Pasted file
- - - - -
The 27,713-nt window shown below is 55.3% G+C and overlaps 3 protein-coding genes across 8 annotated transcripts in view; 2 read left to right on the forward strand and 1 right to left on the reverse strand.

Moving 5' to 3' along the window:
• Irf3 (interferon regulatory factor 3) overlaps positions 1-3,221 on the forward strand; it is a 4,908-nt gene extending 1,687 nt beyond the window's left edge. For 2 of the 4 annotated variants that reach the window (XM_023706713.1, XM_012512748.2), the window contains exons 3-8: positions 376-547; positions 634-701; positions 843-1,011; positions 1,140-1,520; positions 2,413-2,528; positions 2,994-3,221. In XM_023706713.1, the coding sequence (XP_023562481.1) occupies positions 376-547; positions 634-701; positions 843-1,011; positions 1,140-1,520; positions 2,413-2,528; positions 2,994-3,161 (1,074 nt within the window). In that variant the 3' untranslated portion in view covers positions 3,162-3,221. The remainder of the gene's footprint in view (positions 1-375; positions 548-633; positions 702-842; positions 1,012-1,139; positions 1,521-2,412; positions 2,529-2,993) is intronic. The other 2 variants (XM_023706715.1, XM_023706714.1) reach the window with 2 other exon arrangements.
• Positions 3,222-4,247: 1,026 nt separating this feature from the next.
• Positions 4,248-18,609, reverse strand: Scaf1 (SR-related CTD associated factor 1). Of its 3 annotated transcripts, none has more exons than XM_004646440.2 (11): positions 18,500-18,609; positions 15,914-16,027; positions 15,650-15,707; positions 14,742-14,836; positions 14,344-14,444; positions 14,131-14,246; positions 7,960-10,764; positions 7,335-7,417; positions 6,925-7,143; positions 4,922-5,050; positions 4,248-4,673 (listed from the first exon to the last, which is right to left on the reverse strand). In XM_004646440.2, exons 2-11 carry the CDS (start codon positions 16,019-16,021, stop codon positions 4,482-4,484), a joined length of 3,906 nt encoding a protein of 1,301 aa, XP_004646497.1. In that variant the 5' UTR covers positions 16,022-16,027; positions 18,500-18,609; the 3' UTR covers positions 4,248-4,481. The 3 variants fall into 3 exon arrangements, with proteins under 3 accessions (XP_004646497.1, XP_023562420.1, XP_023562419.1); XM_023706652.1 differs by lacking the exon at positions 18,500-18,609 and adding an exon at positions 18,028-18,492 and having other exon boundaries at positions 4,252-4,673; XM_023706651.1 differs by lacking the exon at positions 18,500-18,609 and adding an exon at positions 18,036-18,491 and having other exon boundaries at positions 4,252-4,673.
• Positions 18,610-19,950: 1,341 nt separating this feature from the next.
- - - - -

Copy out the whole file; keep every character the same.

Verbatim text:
The 27,713-nt window shown below is 55.3% G+C and overlaps 3 protein-coding genes across 8 annotated transcripts in view; 2 read left to right on the forward strand and 1 right to left on the reverse strand.

Moving 5' to 3' along the window:
• Irf3 (interferon regulatory factor 3) overlaps positions 1-3,221 on the forward strand; it is a 4,908-nt gene extending 1,687 nt beyond the window's left edge. For 2 of the 4 annotated variants that reach the window (XM_023706713.1, XM_012512748.2), the window contains exons 3-8: positions 376-547; positions 634-701; positions 843-1,011; positions 1,140-1,520; positions 2,413-2,528; positions 2,994-3,221. In XM_023706713.1, the coding sequence (XP_023562481.1) occupies positions 376-547; positions 634-701; positions 843-1,011; positions 1,140-1,520; positions 2,413-2,528; positions 2,994-3,161 (1,074 nt within the window). In that variant the 3' untranslated portion in view covers positions 3,162-3,221. The remainder of the gene's footprint in view (positions 1-375; positions 548-633; positions 702-842; positions 1,012-1,139; positions 1,521-2,412; positions 2,529-2,993) is intronic. The other 2 variants (XM_023706715.1, XM_023706714.1) reach the window with 2 other exon arrangements.
• Positions 3,222-4,247: 1,026 nt separating this feature from the next.
• Positions 4,248-18,609, reverse strand: Scaf1 (SR-related CTD associated factor 1). Of its 3 annotated transcripts, none has more exons than XM_004646440.2 (11): positions 18,500-18,609; positions 15,914-16,027; positions 15,650-15,707; positions 14,742-14,836; positions 14,344-14,444; positions 14,131-14,246; positions 7,960-10,764; positions 7,335-7,417; positions 6,925-7,143; positions 4,922-5,050; positions 4,248-4,673 (listed from the first exon to the last, which is right to left on the reverse strand). In XM_004646440.2, exons 2-11 carry the CDS (start codon positions 16,019-16,021, stop codon positions 4,482-4,484), a joined length of 3,906 nt encoding a protein of 1,301 aa, XP_004646497.1. In that variant the 5' UTR covers positions 16,022-16,027; positions 18,500-18,609; the 3' UTR covers positions 4,248-4,481. The 3 variants fall into 3 exon arrangements, with proteins under 3 accessions (XP_004646497.1, XP_023562420.1, XP_023562419.1); XM_023706652.1 differs by lacking the exon at positions 18,500-18,609 and adding an exon at positions 18,028-18,492 and having other exon boundaries at positions 4,252-4,673; XM_023706651.1 differs by lacking the exon at positions 18,500-18,609 and adding an exon at positions 18,036-18,491 and having other exon boundaries at positions 4,252-4,673.
• Positions 18,610-19,950: 1,341 nt separating this feature from the next.